Driving in the Netherlands
When arriving in a new country, it might occur that not only the environment changes, but also the road rules. The Netherlands is a very hectic and full country with lots of traffic. Bikes, cars, busses, taxis, and lorries will all use the same streets and lanes. Please keep in mind the following:
- The Dutch drive on the right side of the road;
- Bicycles and mopeds have priority over cards;
- Do not use the horn in residential areas;
- You must always have a valid insurance;
- You are not allowed to hold your phone while driving, hands-free is allowed;
- Maximum speeds vary in different locations:
Residential areas – 30 km/h
City – 50 km/h
Other roads – 80 km/h
Motorways – max speed varies between 100-130 km/h
The Dutch Driving license
With any foreign driver’s license you are allowed to drive in the Netherlands for 6 months after you register with your municipality. After that period you need to have a Dutch driver’s license. Some internationals are able to exchange their driver’s license for a Dutch one easily including but not limited to EU and EEA citizens, and expats who have the 30% tax facility status. To exchange your driver’s license for a Dutch one, please make an appointment at your municipalities city hall and bring valid identity papers, your foreign driver’s license and a passport photo. This is only possible if you are registered as a resident of the Netherlands and have a valid residence permit. You may also be asked to provide a certificate of fitness.
The following links may provide you with more information regarding obtaining a Dutch driving license.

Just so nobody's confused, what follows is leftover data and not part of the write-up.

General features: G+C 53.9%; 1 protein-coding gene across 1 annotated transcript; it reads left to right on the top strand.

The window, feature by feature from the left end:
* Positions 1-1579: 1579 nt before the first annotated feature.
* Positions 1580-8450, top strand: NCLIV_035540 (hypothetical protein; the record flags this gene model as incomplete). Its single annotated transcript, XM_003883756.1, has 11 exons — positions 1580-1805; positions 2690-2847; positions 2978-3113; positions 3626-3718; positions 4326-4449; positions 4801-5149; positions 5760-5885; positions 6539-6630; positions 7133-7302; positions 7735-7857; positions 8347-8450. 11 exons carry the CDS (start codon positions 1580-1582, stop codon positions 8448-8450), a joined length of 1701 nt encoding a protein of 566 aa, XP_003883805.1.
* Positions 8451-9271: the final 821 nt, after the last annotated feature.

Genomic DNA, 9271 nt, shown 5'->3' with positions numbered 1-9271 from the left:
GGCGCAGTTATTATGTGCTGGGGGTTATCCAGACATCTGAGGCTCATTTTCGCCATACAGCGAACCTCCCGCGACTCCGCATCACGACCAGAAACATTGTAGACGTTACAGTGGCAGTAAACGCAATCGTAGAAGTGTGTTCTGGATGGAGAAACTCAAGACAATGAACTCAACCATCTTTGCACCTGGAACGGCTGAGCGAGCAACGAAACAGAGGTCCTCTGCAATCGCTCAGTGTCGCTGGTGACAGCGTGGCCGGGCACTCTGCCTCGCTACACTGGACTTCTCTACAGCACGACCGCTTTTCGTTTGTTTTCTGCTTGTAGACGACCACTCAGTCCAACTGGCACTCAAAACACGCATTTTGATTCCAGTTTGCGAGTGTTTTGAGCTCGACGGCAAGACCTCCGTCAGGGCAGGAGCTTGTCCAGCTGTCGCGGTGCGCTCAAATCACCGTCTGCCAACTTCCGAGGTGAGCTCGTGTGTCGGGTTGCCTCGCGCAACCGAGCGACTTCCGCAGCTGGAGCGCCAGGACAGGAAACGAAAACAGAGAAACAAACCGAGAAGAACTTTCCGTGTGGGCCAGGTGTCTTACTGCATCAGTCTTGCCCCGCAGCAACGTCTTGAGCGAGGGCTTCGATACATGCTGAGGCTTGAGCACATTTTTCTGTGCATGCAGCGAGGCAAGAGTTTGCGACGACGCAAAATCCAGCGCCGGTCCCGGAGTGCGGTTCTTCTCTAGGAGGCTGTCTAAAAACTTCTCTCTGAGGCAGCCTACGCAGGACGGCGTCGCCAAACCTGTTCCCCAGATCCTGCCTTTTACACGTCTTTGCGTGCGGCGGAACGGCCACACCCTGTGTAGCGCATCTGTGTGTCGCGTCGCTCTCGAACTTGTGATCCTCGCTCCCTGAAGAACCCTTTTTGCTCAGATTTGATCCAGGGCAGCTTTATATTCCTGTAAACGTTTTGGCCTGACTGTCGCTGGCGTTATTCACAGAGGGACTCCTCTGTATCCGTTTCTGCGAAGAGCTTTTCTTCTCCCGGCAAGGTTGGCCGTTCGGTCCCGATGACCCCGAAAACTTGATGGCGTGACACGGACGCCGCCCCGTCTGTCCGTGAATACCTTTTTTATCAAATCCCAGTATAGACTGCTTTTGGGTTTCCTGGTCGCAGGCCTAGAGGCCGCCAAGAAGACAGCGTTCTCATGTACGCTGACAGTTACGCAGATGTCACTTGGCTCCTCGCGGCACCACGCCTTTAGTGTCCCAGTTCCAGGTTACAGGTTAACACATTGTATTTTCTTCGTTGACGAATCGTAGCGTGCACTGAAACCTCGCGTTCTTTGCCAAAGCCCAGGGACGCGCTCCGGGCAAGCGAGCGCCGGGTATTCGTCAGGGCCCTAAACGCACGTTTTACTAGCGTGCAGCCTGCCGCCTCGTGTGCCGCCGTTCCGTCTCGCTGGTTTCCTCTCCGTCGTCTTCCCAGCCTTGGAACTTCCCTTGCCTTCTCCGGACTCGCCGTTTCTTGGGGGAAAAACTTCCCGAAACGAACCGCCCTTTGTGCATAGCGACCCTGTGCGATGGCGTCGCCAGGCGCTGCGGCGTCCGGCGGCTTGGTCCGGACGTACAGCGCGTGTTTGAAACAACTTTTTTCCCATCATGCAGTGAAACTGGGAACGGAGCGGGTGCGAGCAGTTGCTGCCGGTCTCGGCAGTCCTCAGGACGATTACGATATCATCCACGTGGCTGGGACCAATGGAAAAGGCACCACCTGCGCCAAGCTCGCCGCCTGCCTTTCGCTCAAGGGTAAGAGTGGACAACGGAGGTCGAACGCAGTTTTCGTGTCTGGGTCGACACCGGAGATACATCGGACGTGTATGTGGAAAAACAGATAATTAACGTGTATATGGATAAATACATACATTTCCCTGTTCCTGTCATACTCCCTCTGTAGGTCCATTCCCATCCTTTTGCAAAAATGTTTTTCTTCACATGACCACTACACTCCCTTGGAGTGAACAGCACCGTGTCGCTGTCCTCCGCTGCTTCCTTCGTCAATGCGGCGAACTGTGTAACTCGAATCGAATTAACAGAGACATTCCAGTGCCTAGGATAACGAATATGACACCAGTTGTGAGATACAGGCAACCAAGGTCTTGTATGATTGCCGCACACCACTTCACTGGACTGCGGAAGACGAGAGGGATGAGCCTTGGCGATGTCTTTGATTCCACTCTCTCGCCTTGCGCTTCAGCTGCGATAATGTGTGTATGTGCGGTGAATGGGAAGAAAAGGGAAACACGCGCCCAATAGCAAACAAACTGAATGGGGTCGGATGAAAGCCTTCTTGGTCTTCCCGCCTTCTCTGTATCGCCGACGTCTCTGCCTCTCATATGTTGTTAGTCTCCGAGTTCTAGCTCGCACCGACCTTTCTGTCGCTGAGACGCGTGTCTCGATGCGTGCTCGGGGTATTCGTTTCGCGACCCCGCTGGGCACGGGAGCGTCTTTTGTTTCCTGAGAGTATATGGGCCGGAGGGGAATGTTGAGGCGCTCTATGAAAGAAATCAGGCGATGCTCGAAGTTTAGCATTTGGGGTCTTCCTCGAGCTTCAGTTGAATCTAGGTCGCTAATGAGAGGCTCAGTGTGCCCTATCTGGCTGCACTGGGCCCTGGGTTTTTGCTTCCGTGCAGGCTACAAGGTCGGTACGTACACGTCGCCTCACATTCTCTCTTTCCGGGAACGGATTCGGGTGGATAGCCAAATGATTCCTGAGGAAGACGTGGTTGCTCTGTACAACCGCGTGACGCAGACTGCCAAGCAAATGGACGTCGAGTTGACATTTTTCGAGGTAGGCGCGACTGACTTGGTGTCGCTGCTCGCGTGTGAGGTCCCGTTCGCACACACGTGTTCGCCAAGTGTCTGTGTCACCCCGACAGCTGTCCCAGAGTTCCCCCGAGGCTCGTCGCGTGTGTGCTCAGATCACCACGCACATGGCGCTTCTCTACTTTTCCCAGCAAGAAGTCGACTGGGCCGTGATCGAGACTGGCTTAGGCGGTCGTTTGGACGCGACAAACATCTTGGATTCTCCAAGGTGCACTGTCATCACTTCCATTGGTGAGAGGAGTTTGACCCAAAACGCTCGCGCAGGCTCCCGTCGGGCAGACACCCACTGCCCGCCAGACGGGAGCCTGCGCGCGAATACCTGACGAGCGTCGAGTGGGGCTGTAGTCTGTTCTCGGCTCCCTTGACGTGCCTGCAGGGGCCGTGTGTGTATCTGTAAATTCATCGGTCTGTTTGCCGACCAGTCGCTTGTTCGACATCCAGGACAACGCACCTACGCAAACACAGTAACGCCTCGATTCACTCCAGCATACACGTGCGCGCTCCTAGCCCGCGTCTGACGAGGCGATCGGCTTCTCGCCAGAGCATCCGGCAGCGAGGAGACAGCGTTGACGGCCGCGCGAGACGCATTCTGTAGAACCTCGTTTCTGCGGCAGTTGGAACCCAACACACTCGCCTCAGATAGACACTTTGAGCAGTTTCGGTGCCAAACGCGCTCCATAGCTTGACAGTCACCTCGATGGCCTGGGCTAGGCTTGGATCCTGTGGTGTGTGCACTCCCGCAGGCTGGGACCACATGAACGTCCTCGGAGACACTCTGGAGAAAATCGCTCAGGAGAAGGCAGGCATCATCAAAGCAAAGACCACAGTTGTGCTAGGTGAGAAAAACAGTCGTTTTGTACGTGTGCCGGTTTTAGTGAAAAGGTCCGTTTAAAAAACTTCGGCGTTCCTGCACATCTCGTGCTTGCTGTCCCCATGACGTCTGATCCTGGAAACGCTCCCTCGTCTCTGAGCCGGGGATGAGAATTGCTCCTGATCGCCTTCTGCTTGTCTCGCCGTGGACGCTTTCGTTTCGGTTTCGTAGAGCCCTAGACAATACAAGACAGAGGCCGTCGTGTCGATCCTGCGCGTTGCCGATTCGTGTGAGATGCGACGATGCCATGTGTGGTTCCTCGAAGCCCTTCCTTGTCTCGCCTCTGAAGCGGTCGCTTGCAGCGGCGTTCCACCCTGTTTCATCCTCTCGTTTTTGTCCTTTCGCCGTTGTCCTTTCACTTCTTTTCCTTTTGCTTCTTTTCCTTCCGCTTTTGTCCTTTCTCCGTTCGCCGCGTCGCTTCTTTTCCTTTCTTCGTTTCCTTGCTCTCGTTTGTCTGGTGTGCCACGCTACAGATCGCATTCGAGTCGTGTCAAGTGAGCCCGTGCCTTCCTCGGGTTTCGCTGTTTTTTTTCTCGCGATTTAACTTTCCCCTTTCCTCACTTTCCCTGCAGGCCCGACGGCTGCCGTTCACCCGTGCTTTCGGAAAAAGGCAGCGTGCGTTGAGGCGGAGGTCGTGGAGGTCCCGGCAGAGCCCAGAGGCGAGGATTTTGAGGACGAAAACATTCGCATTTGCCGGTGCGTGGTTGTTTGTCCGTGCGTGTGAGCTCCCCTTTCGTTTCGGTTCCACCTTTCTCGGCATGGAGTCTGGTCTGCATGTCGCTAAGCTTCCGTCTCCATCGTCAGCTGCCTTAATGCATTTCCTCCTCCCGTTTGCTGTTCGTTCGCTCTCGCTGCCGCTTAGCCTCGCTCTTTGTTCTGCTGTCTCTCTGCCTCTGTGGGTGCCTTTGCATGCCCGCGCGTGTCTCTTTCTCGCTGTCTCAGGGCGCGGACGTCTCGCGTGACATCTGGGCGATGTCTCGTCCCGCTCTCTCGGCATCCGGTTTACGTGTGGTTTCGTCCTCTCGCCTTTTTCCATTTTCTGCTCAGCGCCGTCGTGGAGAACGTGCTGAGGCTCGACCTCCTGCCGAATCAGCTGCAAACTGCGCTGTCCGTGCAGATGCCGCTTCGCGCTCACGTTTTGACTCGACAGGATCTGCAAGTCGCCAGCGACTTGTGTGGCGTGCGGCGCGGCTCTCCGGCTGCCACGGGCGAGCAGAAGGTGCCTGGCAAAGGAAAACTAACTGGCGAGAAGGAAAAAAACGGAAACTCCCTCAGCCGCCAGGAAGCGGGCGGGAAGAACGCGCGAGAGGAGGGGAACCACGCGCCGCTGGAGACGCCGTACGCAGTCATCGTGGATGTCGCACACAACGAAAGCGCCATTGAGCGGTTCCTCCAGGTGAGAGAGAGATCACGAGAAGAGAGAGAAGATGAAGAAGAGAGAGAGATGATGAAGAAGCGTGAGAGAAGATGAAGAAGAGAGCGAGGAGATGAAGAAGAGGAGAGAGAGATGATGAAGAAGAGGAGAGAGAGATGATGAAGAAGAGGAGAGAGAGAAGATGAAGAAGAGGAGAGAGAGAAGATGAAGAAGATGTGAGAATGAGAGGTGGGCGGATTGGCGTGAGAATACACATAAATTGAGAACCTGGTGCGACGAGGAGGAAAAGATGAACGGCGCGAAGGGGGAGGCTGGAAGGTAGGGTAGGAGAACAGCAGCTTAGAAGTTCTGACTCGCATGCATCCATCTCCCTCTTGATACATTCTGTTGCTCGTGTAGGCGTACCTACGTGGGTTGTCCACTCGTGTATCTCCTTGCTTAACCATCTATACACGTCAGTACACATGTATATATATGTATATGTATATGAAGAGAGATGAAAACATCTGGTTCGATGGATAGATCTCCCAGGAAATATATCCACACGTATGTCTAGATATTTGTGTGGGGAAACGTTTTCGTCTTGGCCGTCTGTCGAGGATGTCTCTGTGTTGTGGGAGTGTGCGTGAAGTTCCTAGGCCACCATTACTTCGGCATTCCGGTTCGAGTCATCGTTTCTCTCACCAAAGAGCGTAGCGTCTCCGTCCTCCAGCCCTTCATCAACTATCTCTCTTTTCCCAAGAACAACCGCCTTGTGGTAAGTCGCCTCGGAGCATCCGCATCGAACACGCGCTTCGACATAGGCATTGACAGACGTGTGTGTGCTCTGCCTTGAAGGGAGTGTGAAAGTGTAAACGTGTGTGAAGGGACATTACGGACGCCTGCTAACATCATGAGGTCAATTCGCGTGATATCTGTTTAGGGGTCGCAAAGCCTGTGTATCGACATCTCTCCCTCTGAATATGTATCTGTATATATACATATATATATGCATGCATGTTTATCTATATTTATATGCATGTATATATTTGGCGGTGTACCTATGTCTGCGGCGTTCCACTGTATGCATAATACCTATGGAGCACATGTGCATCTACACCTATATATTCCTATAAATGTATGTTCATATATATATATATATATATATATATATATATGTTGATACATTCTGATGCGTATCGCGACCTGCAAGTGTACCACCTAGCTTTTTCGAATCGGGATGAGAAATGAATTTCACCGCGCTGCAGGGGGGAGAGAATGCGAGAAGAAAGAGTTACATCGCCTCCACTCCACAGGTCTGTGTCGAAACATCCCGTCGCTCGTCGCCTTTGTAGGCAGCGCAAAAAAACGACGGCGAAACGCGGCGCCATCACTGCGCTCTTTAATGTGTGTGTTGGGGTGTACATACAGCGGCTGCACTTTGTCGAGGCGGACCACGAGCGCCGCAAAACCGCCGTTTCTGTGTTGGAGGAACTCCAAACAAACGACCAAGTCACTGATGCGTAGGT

Applying for a Dutch driving license
An application for a Dutch driving license costs around 40 euros and is paid in advance. The process takes approximately two weeks. Make sure this is done before your current license expires! Ask your municipality for more information.
For resident and visitor parking permits (parkeervergunningen) contact your municipality.
When you do not have a foreign driver’s license, you can consider taking driving lessons in the Netherlands. To succeed you need to pass a theoretical exam and practical exam with the CBR. A driving school can help you preparing for both exams.
Don’t own a car, but want to drive? Not a problem! There are several peer-to-peer and carshare options available to you.
Peer-to-peer means you can rent a quality vetted, fully insured car from a private individual, via such services as SnappCar or MyWheels.
Carsharing means you have on-demand access to a fleet of vehicles parked throughout the region, available 24 hours. In this case Greenwheels or Connectcar are two options.